Eileen Leahy | Eurek Alert!
Further information:
http://www.elsevier.com

More articles from Health and Medicine:

nachricht Exploring a new frontier of cyber-physical systems: The human body
18.05.2015 | National Science Foundation

nachricht Soft-tissue engineering for hard-working cartilage
18.05.2015 | Technische Universitaet Muenchen

All articles from Health and Medicine >>>

The most recent press releases about innovation >>>

Die letzten 5 Focus-News des innovations-reports im Überblick:

Im Focus: IoT-based Advanced Automobile Parking Navigation System

Development and implementation of an advanced automobile parking navigation platform for parking services

To fulfill the requirements of the industry, PolyU researchers developed the Advanced Automobile Parking Navigation Platform, which includes smart devices,...

Im Focus: First electrical car ferry in the world in operation in Norway now

  • Siemens delivers electric propulsion system and charging stations with lithium-ion batteries charged from hydro power
  • Ferry only uses 150 kilowatt hours (kWh) per route and reduces cost of fuel by 60 percent
  • Milestone on the road to operating emission-free ferries

The world's first electrical car and passenger ferry powered by batteries has entered service in Norway. The ferry only uses 150 kWh per route, which...

Im Focus: Into the ice – RV Polarstern opens the arctic season by setting course for Spitsbergen

On Tuesday, 19 May 2015 the research icebreaker Polarstern will leave its home port in Bremerhaven, setting a course for the Arctic. Led by Dr Ilka Peeken from the Alfred Wegener Institute, Helmholtz Centre for Polar and Marine Research (AWI) a team of 53 researchers from 11 countries will investigate the effects of climate change in the Arctic, from the surface ice floes down to the seafloor.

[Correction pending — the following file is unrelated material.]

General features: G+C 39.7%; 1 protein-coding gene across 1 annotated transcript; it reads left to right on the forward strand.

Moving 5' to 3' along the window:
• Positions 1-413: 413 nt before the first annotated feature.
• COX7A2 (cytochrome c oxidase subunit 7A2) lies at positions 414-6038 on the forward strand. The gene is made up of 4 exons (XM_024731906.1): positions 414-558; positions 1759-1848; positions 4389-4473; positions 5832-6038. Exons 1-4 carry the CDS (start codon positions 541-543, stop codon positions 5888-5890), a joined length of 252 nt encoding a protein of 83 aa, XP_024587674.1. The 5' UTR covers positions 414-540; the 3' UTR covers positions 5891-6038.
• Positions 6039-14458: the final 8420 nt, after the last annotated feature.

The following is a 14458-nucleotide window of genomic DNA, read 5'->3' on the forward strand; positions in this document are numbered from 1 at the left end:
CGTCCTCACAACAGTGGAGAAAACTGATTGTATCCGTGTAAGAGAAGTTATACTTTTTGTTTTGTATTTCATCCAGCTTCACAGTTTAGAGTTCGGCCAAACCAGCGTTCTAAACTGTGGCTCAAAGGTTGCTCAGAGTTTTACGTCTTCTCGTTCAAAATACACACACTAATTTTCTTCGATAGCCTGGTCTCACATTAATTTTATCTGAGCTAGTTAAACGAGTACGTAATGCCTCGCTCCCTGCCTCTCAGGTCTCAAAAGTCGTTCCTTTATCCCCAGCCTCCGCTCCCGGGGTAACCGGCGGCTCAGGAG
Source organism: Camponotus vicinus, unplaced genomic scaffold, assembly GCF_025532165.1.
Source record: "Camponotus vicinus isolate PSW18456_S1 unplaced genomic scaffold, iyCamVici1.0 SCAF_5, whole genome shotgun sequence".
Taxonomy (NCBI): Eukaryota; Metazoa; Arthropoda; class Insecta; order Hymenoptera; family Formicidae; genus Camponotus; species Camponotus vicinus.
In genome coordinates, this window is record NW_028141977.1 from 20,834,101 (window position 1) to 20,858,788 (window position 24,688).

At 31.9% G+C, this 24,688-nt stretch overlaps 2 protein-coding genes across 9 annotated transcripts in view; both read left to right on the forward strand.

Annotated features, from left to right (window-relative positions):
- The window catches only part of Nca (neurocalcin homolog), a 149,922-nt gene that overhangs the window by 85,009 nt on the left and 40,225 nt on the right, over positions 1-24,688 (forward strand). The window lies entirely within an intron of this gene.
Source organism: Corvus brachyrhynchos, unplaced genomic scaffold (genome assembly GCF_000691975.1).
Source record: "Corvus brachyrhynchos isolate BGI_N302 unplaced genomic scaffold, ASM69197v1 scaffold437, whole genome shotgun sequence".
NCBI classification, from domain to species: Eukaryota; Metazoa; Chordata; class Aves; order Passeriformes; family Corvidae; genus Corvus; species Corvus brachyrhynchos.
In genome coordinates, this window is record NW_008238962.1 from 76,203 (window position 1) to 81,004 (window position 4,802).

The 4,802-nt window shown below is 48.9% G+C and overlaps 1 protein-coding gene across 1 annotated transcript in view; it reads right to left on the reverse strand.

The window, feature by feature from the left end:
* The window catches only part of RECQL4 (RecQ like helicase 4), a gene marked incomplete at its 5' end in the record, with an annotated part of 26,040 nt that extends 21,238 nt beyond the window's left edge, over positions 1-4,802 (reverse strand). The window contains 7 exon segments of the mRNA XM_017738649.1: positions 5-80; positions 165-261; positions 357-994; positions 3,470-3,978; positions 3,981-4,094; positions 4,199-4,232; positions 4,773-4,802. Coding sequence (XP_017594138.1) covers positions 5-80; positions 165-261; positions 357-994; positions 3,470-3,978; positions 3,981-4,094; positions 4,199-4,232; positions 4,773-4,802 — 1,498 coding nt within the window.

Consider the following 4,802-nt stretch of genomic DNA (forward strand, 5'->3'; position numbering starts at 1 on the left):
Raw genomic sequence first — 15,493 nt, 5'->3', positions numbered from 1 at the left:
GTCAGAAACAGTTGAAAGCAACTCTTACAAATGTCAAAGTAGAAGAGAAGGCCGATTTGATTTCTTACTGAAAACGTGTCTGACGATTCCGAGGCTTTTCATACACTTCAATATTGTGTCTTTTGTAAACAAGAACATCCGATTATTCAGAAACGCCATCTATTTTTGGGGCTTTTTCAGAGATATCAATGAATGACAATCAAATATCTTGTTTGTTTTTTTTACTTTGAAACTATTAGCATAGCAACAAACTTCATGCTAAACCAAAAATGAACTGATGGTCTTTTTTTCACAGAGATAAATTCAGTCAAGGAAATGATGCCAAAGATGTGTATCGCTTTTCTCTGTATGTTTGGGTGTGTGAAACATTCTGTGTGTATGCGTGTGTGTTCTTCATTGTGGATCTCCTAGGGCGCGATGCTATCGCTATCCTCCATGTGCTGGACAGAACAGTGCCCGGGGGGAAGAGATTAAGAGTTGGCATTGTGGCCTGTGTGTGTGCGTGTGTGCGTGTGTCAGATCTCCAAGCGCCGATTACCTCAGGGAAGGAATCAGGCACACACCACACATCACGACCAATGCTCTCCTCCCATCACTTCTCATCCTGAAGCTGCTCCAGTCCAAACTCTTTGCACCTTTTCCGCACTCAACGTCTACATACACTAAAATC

RV Polarstern will enter the sea-ice zone north of Spitsbergen. Covering two shallow regions on their way to deeper waters, the scientists on board will focus...

Im Focus: Gel filled with nanosponges cleans up MRSA infections

Nanoengineers at the University of California, San Diego developed a gel filled with toxin-absorbing nanosponges that could lead to an effective treatment for skin and wound infections caused by MRSA (methicillin-resistant Staphylococcus aureus), an antibiotic-resistant bacteria. This "nanosponge-hydrogel" minimized the growth of skin lesions on mice infected with MRSA - without the use of antibiotics. The researchers recently published their findings online in Advanced Materials.

To make the nanosponge-hydrogel, the team mixed nanosponges, which are nanoparticles that absorb dangerous toxins produced by MRSA, E. coli and other...

Im Focus: ORNL demonstrates first large-scale graphene fabrication

One of the barriers to using graphene at a commercial scale could be overcome using a method demonstrated by researchers at the Department of Energy's Oak Ridge National Laboratory.

Graphene, a material stronger and stiffer than carbon fiber, has enormous commercial potential but has been impractical to employ on a large scale, with...

All Focus news of the innovation-report >>>

Anzeige

Anzeige

Event News

International symposium: trends in spatial analysis and modelling for a more sustainable land use

20.05.2015 | Event News

15th conference of the International Association of Colloid and Interface Scientists

18.05.2015 | Event News

EHFG 2015: Securing health in Europe. Balancing priorities, sharing responsibilities

12.05.2015 | Event News

 
Latest News

A non-invasive tool for diagnosing cancer*

21.05.2015 | Medical Engineering

Gamma ray camera may help with Fukushima decontamination*

21.05.2015 | Power and Electrical Engineering

Laser technology advances microchip production*

21.05.2015 | Process Engineering

VideoLinks
B2B-VideoLinks
More VideoLinks >>>